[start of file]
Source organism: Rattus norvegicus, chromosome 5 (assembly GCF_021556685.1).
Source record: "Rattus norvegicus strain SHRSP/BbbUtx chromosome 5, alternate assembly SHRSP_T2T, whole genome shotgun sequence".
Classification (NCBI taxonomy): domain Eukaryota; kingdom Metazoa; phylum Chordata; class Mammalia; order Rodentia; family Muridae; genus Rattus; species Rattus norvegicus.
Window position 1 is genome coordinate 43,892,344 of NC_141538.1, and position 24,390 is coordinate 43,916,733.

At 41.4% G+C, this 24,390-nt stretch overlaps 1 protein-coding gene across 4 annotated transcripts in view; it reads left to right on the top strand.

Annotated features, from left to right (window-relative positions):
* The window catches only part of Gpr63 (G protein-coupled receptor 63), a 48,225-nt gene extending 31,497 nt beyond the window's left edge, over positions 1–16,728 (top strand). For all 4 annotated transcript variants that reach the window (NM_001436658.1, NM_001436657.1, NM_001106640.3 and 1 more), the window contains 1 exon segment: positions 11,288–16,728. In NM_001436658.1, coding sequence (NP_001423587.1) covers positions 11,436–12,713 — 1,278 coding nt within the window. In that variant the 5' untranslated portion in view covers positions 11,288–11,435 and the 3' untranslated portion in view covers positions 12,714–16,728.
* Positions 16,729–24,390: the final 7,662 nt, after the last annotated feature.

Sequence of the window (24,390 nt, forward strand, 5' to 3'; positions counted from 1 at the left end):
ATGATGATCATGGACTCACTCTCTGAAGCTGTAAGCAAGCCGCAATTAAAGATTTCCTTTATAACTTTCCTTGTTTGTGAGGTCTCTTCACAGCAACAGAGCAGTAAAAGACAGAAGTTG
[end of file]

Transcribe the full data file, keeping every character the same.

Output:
Source organism: Rattus norvegicus, chromosome 5 (assembly GCF_021556685.1).
Source record: "Rattus norvegicus strain SHRSP/BbbUtx chromosome 5, alternate assembly SHRSP_T2T, whole genome shotgun sequence".
Classification (NCBI taxonomy): domain Eukaryota; kingdom Metazoa; phylum Chordata; class Mammalia; order Rodentia; family Muridae; genus Rattus; species Rattus norvegicus.
Window position 1 is genome coordinate 43,892,344 of NC_141538.1, and position 24,390 is coordinate 43,916,733.

At 41.4% G+C, this 24,390-nt stretch overlaps 1 protein-coding gene across 4 annotated transcripts in view; it reads left to right on the top strand.

Annotated features, from left to right (window-relative positions):
* The window catches only part of Gpr63 (G protein-coupled receptor 63), a 48,225-nt gene extending 31,497 nt beyond the window's left edge, over positions 1–16,728 (top strand). For all 4 annotated transcript variants that reach the window (NM_001436658.1, NM_001436657.1, NM_001106640.3 and 1 more), the window contains 1 exon segment: positions 11,288–16,728. In NM_001436658.1, coding sequence (NP_001423587.1) covers positions 11,436–12,713 — 1,278 coding nt within the window. In that variant the 5' untranslated portion in view covers positions 11,288–11,435 and the 3' untranslated portion in view covers positions 12,714–16,728.
* Positions 16,729–24,390: the final 7,662 nt, after the last annotated feature.

Sequence of the window (24,390 nt, forward strand, 5' to 3'; positions counted from 1 at the left end):
ATGATGATCATGGACTCACTCTCTGAAGCTGTAAGCAAGCCGCAATTAAAGATTTCCTTTATAACTTTCCTTGTTTGTGAGGTCTCTTCACAGCAACAGAGCAGTAAAAGACAGAAGTTG